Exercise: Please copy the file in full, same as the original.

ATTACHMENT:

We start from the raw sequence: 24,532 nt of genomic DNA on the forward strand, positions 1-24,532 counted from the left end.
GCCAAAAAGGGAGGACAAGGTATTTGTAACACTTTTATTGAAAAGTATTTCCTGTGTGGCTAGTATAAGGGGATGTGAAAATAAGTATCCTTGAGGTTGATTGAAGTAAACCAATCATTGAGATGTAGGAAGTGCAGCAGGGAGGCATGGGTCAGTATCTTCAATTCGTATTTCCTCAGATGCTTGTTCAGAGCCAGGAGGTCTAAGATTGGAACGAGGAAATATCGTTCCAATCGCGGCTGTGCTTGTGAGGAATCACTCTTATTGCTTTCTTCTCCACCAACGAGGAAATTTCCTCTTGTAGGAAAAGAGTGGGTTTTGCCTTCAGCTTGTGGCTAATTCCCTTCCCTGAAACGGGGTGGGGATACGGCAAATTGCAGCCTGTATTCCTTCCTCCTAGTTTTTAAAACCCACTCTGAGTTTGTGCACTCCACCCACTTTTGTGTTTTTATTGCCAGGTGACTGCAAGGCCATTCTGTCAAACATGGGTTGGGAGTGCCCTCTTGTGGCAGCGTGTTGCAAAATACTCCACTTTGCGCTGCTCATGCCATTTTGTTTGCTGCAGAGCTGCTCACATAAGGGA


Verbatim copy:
We start from the raw sequence: 24,532 nt of genomic DNA on the forward strand, positions 1-24,532 counted from the left end.
GCCAAAAAGGGAGGACAAGGTATTTGTAACACTTTTATTGAAAAGTATTTCCTGTGTGGCTAGTATAAGGGGATGTGAAAATAAGTATCCTTGAGGTTGATTGAAGTAAACCAATCATTGAGATGTAGGAAGTGCAGCAGGGAGGCATGGGTCAGTATCTTCAATTCGTATTTCCTCAGATGCTTGTTCAGAGCCAGGAGGTCTAAGATTGGAACGAGGAAATATCGTTCCAATCGCGGCTGTGCTTGTGAGGAATCACTCTTATTGCTTTCTTCTCCACCAACGAGGAAATTTCCTCTTGTAGGAAAAGAGTGGGTTTTGCCTTCAGCTTGTGGCTAATTCCCTTCCCTGAAACGGGGTGGGGATACGGCAAATTGCAGCCTGTATTCCTTCCTCCTAGTTTTTAAAACCCACTCTGAGTTTGTGCACTCCACCCACTTTTGTGTTTTTATTGCCAGGTGACTGCAAGGCCATTCTGTCAAACATGGGTTGGGAGTGCCCTCTTGTGGCAGCGTGTTGCAAAATACTCCACTTTGCGCTGCTCATGCCATTTTGTTTGCTGCAGAGCTGCTCACATAAGGGA